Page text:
Background: Borderline ovarian tumors (BOTs) are a histological category of epithelial ovarian tumors and 70% of them are early diagnosed (stage I). Since early stage is the most important prognostic factor, restaging procedure could be justified. This study aims to evaluate the role of restaging surgery in the management of patients with borderline ovarian tumors referred to our Institution after being incompletely surgically staged in other hospitals.
Materials and methods: We retrospectively reviewed the charts of patients with BOT who were referred to our centre to undergo restaging procedure. From December 1995 to May 2008, 186 patients were treated for BOT and 70 patients met the inclusion criteria. Data collected included patients' age, primary and re-staging surgery details, FIGO stage after first and second procedure, pathological findings, and follow-up data.
Results: FIGO stage after primary surgery was IA in 46 patients (68.6%), IB in 7 patients (10.4%), IC in 12 patients (17.9%, 6 due to ruptured cyst), IIA in 1 patient (1.4%), IIB in 1 patient (1.4%), III B in 2 patients (2.8%), and IIIC in 1 patient (1.4%). Among stage I patients (representing 97% of all patients), 12.3% (8 patients) were up-staged. The upstaging rate among serous tumors was 16.2%, and 4% among mucinous tumors. The mean follow-up time was 60.4 months from restaging surgery (SD 30.6 months). We observed 8 primary recurrences of the disease and 3 second recurrences.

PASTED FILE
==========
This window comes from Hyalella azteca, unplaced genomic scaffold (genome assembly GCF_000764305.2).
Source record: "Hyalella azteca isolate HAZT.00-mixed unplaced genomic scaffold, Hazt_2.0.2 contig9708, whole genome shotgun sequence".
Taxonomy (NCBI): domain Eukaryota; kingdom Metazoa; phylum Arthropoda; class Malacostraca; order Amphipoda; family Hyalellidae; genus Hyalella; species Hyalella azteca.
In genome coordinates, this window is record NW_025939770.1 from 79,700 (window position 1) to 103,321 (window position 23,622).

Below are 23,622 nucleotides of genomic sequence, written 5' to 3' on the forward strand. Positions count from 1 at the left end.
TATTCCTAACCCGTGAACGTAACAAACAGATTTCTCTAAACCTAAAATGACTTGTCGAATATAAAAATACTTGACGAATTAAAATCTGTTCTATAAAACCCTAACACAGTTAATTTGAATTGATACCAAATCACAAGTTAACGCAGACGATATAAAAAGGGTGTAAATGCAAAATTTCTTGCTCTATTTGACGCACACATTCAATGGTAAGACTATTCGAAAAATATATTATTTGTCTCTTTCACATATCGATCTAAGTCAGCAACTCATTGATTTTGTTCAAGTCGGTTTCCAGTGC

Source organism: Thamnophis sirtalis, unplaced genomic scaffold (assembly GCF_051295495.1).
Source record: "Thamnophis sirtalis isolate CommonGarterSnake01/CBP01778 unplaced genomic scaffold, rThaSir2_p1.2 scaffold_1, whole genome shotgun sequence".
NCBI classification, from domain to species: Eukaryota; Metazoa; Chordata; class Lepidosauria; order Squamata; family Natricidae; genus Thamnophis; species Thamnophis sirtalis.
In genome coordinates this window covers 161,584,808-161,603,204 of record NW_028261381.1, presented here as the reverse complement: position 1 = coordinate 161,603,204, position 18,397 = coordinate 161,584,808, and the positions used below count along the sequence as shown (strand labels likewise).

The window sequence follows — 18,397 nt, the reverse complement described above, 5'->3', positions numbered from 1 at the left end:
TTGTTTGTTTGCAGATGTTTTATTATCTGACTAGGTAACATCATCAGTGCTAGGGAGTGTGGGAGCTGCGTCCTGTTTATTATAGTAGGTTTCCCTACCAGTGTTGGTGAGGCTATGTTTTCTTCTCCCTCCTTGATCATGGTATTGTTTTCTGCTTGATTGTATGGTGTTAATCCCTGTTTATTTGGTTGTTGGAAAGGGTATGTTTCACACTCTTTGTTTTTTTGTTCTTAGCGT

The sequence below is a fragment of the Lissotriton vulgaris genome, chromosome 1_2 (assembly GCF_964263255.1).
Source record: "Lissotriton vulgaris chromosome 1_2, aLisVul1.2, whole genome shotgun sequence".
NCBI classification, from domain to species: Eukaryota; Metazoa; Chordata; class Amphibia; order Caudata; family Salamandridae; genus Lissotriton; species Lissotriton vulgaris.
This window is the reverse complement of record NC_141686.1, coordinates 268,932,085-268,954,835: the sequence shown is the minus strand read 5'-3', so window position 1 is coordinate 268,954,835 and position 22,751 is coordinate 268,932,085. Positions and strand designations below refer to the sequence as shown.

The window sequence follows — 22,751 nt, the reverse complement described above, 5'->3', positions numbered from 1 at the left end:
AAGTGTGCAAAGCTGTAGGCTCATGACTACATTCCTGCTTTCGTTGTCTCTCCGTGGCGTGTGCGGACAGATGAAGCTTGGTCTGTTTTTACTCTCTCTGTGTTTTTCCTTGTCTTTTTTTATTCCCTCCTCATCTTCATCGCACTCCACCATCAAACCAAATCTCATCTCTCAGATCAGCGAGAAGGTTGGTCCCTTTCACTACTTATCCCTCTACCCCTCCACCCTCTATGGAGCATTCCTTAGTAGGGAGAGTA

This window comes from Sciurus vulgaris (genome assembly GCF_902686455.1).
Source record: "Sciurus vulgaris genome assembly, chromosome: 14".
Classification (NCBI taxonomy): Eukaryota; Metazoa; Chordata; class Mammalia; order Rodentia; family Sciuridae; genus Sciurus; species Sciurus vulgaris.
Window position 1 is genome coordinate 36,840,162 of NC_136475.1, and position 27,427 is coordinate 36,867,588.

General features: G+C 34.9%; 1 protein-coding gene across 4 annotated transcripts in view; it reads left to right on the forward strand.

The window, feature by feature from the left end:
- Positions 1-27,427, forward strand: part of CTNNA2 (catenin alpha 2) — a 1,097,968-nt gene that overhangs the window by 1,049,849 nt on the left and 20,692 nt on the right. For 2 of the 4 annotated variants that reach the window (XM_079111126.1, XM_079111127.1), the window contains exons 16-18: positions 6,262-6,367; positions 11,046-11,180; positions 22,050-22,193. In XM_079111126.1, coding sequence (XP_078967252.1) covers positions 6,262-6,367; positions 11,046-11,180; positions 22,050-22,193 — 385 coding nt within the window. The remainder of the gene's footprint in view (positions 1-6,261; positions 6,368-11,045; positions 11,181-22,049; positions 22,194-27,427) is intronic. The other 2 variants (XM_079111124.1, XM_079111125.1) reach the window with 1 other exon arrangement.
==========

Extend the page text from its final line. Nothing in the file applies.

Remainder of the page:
Conclusions: There were no differences in terms of overall survival between patients who were upstaged and those who were not. Restaging procedure does not seem to have a significant impact on the management of patients diagnosed with borderline ovarian tumors, especially in mucinous subtype and apparent FIGO stage higher than I.
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